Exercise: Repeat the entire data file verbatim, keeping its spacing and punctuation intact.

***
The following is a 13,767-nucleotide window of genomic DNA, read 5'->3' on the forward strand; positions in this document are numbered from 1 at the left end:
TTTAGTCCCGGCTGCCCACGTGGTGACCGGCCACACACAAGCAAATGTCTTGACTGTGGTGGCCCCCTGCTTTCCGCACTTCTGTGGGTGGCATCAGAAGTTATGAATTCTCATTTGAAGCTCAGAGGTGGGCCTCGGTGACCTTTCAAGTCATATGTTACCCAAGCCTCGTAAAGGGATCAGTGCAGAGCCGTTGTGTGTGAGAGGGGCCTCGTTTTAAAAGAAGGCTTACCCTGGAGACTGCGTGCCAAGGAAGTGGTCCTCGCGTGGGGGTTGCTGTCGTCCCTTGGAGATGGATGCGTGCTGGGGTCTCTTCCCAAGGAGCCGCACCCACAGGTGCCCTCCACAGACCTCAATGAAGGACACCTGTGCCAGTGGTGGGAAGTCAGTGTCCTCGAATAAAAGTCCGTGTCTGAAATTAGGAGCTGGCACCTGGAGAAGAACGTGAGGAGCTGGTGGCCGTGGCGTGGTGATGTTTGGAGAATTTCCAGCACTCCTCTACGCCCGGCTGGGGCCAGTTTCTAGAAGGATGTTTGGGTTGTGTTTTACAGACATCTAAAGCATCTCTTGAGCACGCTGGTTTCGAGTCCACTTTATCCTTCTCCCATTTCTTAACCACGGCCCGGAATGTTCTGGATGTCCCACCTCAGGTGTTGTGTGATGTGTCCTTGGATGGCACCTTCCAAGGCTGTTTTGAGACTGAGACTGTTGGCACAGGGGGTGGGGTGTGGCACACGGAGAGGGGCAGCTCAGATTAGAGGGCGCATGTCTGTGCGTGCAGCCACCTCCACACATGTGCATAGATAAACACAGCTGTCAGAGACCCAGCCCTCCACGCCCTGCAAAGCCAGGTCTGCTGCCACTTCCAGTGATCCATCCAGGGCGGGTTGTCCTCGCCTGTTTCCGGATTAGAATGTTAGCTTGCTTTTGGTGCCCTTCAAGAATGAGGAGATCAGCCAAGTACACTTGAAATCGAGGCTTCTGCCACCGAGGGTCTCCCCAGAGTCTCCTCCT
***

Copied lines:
The following is a 13,767-nucleotide window of genomic DNA, read 5'->3' on the forward strand; positions in this document are numbered from 1 at the left end:
TTTAGTCCCGGCTGCCCACGTGGTGACCGGCCACACACAAGCAAATGTCTTGACTGTGGTGGCCCCCTGCTTTCCGCACTTCTGTGGGTGGCATCAGAAGTTATGAATTCTCATTTGAAGCTCAGAGGTGGGCCTCGGTGACCTTTCAAGTCATATGTTACCCAAGCCTCGTAAAGGGATCAGTGCAGAGCCGTTGTGTGTGAGAGGGGCCTCGTTTTAAAAGAAGGCTTACCCTGGAGACTGCGTGCCAAGGAAGTGGTCCTCGCGTGGGGGTTGCTGTCGTCCCTTGGAGATGGATGCGTGCTGGGGTCTCTTCCCAAGGAGCCGCACCCACAGGTGCCCTCCACAGACCTCAATGAAGGACACCTGTGCCAGTGGTGGGAAGTCAGTGTCCTCGAATAAAAGTCCGTGTCTGAAATTAGGAGCTGGCACCTGGAGAAGAACGTGAGGAGCTGGTGGCCGTGGCGTGGTGATGTTTGGAGAATTTCCAGCACTCCTCTACGCCCGGCTGGGGCCAGTTTCTAGAAGGATGTTTGGGTTGTGTTTTACAGACATCTAAAGCATCTCTTGAGCACGCTGGTTTCGAGTCCACTTTATCCTTCTCCCATTTCTTAACCACGGCCCGGAATGTTCTGGATGTCCCACCTCAGGTGTTGTGTGATGTGTCCTTGGATGGCACCTTCCAAGGCTGTTTTGAGACTGAGACTGTTGGCACAGGGGGTGGGGTGTGGCACACGGAGAGGGGCAGCTCAGATTAGAGGGCGCATGTCTGTGCGTGCAGCCACCTCCACACATGTGCATAGATAAACACAGCTGTCAGAGACCCAGCCCTCCACGCCCTGCAAAGCCAGGTCTGCTGCCACTTCCAGTGATCCATCCAGGGCGGGTTGTCCTCGCCTGTTTCCGGATTAGAATGTTAGCTTGCTTTTGGTGCCCTTCAAGAATGAGGAGATCAGCCAAGTACACTTGAAATCGAGGCTTCTGCCACCGAGGGTCTCCCCAGAGTCTCCTCCT